PORTLAND, Ore. (KOIN) — Clark County Sheriff’s officials have confirmed to KOIN 6 News they are looking for four people believed to have started the Nakia Creek fire with fireworks.

Investigators say that a witness captured video on Oct. 9, the day the wildfire broke out, of two men and two women shooting off pyrotechnics around 3:30 p.m.

This comes after the Clark County Fire Marshal revealed it was searching for a vehicle of interest.

The fire marshal’s office on Monday released a cell phone video taken about the same time the fire began. The video was taken on a ridge near where the Nakia Creek Fire began on Larch Mountain.

This vehicle and people connected with it are 'of interest' in the investigation of the Nakia Creek Fire. Photo released October 17, 2022 (Clark County Fire Marshal)
This vehicle and people connected with it are ‘of interest’ in the investigation of the Nakia Creek Fire. Photo released October 17, 2022 (Clark County Fire Marshal)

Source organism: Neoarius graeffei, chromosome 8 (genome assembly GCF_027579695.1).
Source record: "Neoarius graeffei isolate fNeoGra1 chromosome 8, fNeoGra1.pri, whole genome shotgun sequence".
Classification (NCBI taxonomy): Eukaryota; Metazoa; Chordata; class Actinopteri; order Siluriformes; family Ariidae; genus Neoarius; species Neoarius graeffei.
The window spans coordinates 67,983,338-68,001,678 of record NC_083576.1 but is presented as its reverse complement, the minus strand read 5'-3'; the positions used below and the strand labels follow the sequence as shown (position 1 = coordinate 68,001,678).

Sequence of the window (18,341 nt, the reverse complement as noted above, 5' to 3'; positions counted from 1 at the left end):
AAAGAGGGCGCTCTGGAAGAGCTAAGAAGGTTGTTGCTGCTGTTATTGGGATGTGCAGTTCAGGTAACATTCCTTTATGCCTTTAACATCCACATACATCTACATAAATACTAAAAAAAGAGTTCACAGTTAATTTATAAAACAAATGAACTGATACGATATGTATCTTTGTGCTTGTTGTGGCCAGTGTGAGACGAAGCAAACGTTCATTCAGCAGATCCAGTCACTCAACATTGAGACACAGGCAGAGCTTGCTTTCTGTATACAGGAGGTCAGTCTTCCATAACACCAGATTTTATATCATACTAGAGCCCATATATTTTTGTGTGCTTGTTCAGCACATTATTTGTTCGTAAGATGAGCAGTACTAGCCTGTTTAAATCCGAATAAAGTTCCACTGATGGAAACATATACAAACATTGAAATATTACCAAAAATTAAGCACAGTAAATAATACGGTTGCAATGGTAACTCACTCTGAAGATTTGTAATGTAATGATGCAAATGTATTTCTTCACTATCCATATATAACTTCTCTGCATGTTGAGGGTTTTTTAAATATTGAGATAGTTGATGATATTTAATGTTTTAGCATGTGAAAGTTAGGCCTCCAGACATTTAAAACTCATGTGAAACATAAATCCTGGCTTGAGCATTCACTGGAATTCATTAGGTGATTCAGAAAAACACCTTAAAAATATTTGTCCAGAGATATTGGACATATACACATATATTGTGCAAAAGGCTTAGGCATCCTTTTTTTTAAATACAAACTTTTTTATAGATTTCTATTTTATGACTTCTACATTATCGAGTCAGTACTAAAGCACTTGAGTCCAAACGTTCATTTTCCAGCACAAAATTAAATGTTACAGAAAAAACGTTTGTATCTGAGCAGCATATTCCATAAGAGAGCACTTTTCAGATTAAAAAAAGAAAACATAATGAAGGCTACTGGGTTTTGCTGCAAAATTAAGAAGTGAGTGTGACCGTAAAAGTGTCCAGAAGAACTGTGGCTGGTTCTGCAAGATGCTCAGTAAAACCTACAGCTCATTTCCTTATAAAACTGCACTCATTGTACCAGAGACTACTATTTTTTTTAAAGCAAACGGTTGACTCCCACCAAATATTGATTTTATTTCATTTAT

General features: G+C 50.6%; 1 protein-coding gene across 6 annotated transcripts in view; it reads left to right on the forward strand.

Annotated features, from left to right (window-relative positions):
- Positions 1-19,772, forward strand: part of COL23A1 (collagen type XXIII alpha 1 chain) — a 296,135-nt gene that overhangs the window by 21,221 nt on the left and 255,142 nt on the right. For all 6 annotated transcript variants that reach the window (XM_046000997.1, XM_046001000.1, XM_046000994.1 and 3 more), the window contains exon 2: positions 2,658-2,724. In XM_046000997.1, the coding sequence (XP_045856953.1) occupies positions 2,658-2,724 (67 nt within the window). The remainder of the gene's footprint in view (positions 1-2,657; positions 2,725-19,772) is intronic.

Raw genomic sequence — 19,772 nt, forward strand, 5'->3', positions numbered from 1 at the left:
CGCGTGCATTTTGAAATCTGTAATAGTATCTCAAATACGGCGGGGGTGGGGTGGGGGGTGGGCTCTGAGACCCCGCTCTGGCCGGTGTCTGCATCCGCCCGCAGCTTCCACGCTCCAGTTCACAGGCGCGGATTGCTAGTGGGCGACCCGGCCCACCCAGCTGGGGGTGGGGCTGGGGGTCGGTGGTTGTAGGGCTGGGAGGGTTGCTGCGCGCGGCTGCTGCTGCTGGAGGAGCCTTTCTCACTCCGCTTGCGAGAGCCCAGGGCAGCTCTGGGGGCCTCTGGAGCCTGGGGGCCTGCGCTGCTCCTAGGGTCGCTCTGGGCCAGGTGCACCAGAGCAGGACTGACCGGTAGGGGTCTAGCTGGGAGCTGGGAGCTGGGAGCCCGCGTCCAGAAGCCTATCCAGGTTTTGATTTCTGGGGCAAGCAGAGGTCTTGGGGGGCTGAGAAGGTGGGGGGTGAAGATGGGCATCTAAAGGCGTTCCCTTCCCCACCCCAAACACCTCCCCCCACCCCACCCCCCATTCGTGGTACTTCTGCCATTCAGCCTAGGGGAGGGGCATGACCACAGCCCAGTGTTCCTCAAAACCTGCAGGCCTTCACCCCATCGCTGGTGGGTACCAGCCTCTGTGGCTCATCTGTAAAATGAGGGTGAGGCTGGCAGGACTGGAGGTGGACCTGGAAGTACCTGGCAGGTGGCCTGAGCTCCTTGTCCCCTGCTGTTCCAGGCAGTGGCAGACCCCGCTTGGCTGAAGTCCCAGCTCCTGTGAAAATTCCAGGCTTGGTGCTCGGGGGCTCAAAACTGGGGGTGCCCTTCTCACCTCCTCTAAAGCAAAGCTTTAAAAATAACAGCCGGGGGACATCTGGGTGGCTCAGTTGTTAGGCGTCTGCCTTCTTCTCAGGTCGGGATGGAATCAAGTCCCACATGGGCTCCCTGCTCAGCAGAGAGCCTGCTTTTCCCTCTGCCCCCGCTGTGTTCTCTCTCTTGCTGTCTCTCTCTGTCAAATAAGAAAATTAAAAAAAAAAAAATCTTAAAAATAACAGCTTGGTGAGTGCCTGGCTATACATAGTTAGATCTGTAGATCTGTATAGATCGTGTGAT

Assistant Fire Marshal Curtis Eavenson said officials are looking for a “white or light-colored Subaru vehicle” and believe “there were two men and two women connected with this vehicle.”

“I’d like to reach out to the individuals, if they recognize themselves as that being their vehicle, and where they are out there, please give us a call and let’s sort this out…feel free to call us and let’s talk,” Eavenson said.

As of Wednesday morning, the human-caused wildfire is still raging across Clark County. Officials estimate it now stretches across 1,869 acres while containment remains at 12 percent.

On Wednesday, Clark County Sheriff’s Office downgraded some evacuation zones with 98 people at Level 3 “Go Now” evacuation levels and more than 1,400 people at Level 2 “Be set” evacuation levels.

“There’s various intensities throughout the fire area,” said ODF Deputy Incident Commander Dave Larson. “We’re not out of the woods yet there’s still work to be done on this fire.”

ODF said 500 personnel are working on the fire.

On Wednesday, crews were able to use air support units, unlike on Wednesday when thick smoke and fog made it too dangerous to fly.

Larson and other ODF officials told KOIN 6 News they’re cautiously optimistic as they wait for rain that’s forecasted Friday.

“It really is a catch-22 for us, while it does help actually put out the fire, it does create some hazardous conditions when it comes to the potential for mudslides a lot of these roads aren’t paved or even gravel,” said Natalie Weber of ODF.

Anyone with any information about the vehicle or the people is urged to call the Clark County Fire Marshal’s Office at 564.397.3320.